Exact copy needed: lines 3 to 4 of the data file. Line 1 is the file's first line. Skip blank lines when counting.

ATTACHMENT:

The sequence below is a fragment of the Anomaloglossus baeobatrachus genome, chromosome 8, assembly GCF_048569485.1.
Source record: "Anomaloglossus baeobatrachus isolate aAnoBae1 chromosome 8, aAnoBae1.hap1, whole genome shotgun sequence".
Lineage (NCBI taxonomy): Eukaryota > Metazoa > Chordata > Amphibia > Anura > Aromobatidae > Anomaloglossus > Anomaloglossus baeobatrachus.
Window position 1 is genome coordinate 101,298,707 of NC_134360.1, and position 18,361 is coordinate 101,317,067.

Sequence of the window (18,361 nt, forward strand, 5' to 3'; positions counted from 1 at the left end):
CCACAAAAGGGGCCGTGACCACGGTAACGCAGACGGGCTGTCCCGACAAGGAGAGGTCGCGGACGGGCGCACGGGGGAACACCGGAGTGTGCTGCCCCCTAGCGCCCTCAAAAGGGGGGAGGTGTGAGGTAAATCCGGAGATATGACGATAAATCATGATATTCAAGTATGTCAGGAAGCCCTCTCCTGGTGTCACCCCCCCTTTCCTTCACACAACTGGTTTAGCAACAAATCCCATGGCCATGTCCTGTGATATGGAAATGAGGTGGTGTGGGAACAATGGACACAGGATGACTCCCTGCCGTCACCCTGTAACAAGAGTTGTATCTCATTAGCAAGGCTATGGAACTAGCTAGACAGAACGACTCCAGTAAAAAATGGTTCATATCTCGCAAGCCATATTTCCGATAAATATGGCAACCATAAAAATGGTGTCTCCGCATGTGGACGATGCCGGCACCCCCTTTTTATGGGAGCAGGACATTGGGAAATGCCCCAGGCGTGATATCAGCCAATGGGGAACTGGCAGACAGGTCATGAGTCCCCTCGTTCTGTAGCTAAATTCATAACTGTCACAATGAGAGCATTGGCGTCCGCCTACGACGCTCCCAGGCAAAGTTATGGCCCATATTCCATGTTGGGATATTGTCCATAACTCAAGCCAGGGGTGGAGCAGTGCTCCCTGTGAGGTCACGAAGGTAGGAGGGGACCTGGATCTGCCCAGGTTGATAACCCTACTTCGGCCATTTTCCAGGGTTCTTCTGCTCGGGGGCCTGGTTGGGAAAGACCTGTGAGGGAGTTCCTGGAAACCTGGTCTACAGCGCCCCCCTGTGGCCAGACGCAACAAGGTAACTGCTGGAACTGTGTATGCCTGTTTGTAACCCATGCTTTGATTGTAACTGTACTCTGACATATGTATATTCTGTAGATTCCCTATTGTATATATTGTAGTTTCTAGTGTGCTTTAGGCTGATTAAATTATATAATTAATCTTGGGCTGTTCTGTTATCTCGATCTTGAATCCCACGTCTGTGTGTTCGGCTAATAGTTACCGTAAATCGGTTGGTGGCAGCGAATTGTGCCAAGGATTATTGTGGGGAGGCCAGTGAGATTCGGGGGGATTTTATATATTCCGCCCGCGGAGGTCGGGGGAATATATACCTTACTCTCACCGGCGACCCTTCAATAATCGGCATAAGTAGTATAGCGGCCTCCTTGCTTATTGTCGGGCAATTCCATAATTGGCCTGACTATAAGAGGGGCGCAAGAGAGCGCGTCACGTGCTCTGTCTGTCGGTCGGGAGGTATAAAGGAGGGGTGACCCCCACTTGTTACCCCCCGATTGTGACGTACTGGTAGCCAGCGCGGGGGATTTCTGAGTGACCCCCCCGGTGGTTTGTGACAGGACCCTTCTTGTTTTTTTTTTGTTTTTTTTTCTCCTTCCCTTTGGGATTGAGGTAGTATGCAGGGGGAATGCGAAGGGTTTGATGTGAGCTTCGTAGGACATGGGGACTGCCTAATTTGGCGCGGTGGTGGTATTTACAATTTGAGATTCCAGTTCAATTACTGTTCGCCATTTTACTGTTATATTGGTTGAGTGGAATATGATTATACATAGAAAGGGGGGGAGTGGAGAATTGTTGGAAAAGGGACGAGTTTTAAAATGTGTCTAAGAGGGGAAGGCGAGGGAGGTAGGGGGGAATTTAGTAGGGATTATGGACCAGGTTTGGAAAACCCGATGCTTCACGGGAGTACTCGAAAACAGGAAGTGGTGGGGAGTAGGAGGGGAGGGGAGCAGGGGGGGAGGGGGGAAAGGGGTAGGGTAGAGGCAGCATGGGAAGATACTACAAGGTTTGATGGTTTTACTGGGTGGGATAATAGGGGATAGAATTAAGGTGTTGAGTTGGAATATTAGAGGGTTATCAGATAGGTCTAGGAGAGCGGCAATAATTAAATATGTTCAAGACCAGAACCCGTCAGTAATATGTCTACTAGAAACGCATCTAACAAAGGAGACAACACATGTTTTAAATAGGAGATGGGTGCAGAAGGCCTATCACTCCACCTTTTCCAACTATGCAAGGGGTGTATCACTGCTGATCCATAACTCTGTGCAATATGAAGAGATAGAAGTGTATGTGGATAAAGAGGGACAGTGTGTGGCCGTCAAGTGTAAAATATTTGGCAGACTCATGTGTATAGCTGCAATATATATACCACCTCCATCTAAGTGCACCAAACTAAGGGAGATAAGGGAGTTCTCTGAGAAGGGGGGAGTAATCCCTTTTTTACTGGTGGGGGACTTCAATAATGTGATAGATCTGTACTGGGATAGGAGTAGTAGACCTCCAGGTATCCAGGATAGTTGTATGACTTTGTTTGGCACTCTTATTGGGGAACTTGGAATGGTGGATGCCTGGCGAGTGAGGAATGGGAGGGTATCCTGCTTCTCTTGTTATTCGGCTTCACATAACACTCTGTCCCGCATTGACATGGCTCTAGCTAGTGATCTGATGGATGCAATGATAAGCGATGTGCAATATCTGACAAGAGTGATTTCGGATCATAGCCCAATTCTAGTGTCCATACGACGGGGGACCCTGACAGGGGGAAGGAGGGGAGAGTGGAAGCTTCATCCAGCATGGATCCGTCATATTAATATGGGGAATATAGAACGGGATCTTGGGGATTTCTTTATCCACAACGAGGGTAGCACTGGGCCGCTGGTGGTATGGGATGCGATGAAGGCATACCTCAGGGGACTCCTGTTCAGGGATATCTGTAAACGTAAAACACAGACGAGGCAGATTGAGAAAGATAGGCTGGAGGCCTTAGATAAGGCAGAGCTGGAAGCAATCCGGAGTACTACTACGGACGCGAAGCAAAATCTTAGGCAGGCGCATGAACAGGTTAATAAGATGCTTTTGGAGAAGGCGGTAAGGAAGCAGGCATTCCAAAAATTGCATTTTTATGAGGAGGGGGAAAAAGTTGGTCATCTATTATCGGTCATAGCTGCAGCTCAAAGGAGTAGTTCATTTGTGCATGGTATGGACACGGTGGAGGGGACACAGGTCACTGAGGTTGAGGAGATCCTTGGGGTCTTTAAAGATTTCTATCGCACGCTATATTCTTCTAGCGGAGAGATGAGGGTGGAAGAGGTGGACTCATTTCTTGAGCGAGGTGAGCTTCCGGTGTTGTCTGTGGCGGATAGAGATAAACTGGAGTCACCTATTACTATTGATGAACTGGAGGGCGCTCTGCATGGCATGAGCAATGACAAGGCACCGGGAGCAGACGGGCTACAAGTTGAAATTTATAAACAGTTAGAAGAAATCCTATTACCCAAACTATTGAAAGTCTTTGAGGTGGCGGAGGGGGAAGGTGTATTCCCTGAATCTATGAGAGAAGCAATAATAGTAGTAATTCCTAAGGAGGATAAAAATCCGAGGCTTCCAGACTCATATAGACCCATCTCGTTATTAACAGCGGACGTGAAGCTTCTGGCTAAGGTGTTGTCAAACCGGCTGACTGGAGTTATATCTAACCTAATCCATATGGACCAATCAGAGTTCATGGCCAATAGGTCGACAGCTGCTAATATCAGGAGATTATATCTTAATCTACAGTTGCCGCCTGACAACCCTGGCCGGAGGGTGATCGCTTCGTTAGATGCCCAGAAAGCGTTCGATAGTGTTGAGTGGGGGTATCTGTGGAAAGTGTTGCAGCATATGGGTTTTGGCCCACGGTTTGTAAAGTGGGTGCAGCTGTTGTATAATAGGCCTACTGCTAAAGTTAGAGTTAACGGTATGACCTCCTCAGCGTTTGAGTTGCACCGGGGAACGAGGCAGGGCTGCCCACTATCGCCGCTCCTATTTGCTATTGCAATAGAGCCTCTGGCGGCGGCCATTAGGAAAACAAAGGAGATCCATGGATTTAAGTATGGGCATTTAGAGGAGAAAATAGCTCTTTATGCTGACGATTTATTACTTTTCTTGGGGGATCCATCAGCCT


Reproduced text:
Lineage (NCBI taxonomy): Eukaryota > Metazoa > Chordata > Amphibia > Anura > Aromobatidae > Anomaloglossus > Anomaloglossus baeobatrachus.
Window position 1 is genome coordinate 101,298,707 of NC_134360.1, and position 18,361 is coordinate 101,317,067.